We found additional evidence for disarray in iron utilization components within the Nan/+ erythroid cell (Gillinder et al., 2016). For example, when comparing Nan/+ cells with wild type we see a slight decrease in transferrin receptor (Tfrc) levels, and a slight increase in ferroportin (Slc40a1) in spite of the increase in hepcidin (Fig. 3A). This yields a lower level of iron in the red cell (Ganz and Nemeth, 2012; Tolosano, 2015). Coupled to this, heme oxygenase (Hmox1) levels increase while heme transporter HRG1 (Slc48a1) levels decrease in the Nan/+ cells compared with wild type (Fig. 3B), yielding less heme in the erythroid cell (Korolnek and Hamza, 2015; Narla and Mohandas, 2015).

Fig. 3.

Expression of iron- and heme-utilization targets in fetal liver samples. (A,B) RNA-seq expression data from biological triplicates of wild-type (+/+) and Nan/+ littermates (‘Nan’) were analyzed for expression of genes coding for iron (A) and heme (B) transport proteins as indicated.

Fig. 3.

Expression of iron- and heme-utilization targets in fetal liver samples. (A,B) RNA-seq expression data from biological triplicates of wild-type (+/+) and Nan/+ littermates (‘Nan’) were analyzed for expression of genes coding for iron (A) and heme (B) transport proteins as indicated.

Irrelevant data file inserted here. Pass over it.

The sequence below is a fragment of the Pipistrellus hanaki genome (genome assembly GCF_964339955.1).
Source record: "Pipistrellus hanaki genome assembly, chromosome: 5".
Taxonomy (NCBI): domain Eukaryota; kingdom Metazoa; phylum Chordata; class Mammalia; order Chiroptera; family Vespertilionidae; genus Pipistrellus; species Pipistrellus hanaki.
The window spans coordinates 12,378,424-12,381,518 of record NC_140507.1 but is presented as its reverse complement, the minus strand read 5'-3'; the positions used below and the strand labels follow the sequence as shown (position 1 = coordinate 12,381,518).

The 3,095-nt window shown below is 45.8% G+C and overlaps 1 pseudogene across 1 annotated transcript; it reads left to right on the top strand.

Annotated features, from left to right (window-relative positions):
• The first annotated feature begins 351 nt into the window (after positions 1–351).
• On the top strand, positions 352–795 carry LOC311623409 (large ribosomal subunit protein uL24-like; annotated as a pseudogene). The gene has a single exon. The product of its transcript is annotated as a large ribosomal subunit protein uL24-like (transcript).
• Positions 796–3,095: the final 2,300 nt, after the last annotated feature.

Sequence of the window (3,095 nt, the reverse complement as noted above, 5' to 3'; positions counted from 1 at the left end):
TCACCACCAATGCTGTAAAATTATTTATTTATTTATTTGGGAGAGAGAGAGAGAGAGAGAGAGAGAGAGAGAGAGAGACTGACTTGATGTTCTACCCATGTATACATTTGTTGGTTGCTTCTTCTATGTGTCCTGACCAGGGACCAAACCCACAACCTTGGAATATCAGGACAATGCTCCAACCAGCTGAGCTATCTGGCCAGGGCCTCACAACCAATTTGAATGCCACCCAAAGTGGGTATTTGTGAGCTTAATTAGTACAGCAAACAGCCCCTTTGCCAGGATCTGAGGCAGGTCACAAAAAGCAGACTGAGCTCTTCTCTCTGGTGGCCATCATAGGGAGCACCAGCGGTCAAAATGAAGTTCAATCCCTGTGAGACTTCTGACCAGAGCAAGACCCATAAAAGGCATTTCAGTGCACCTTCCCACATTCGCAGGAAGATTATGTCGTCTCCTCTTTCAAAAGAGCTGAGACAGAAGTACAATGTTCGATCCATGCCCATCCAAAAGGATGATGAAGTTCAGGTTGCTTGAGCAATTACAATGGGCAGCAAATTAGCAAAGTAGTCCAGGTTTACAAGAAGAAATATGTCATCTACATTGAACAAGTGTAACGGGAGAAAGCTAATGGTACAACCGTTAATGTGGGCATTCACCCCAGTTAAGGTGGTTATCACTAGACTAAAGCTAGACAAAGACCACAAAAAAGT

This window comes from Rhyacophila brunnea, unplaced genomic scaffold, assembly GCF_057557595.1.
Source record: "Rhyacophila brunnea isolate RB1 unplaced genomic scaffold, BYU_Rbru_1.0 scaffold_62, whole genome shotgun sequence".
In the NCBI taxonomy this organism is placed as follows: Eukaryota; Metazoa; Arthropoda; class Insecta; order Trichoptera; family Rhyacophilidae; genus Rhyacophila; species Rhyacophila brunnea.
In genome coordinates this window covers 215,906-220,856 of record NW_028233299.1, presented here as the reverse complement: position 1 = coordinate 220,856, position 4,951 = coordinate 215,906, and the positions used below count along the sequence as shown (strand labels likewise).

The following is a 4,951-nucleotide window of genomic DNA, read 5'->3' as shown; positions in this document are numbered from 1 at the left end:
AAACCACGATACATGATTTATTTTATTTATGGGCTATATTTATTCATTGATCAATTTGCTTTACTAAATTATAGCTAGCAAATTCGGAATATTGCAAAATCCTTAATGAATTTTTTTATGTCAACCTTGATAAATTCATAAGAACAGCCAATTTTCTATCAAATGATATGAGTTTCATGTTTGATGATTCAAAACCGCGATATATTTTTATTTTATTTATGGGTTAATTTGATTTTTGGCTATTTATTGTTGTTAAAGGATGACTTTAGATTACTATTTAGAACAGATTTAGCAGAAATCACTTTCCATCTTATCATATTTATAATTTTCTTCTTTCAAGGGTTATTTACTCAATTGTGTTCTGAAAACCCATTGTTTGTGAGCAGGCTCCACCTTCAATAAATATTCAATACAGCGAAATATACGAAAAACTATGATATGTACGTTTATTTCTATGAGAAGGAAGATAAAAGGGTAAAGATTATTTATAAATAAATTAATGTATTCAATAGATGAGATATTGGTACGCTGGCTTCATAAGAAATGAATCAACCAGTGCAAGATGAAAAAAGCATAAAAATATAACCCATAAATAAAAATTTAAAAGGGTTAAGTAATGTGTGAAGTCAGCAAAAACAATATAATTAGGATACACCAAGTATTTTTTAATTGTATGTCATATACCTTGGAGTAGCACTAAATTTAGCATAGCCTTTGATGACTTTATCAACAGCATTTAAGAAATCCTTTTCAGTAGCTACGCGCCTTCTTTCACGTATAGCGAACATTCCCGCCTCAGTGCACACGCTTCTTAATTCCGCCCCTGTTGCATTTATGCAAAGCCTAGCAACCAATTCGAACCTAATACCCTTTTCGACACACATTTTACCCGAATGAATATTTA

In light of this, we examined expression patterns of other genes involved in iron utilization or in the inflammation pathway (reviewed by Ganz, 2011; Ginzburg and Rivella, 2011; Guida et al., 2015; Kim and Nemeth, 2015; Li et al., 2014; Nagata, 2007; Rivella, 2015; Yoshida et al., 2005b) to address indirect or Nan-KLF1-independent causes for the inefficient erythropoiesis (Gillinder et al., 2016). Expression is either unchanged [hemochromatosis (Hfe), IRP1 (Aco1), aconitase (Aco2), Flvcr1 (Mfsd7b); Fig. S2A] or remains insignificantly expressed [Bmp6, hemojuvelin (Hfe2), Gdf11, Pigf; not shown]. Genes involved in regulation of hepcidin, such as Tmprss6, are not altered (Fig. S2B) or not expressed (Gdf15, Atoh8 and Sox2; not shown), although the level of Stat3, an upstream regulator of hepcidin, is increased in Nan/+ cells (Fig. S2B) in spite of undetectable Il6 (not shown). Levels of erythroid regulators such as Twsg1, HIF2α (Epas1), or IRP2 (Ireb2) are not altered (Fig. S2C). With respect to genes involved in a predicted inflammatory response due to Irf7 expression, we see no change in expression of Irf3, Irf2 or Tlr2 (Fig. S2D), and no expression of Tlr6 (not shown). We conclude that the misexpression of hepcidin and IRF7, and the depletion of erythroferrone expression in the red blood cell are not the result of a generalized response to external stimuli but rather are caused by the intrinsic presence and inappropriate binding of Nan-KLF1.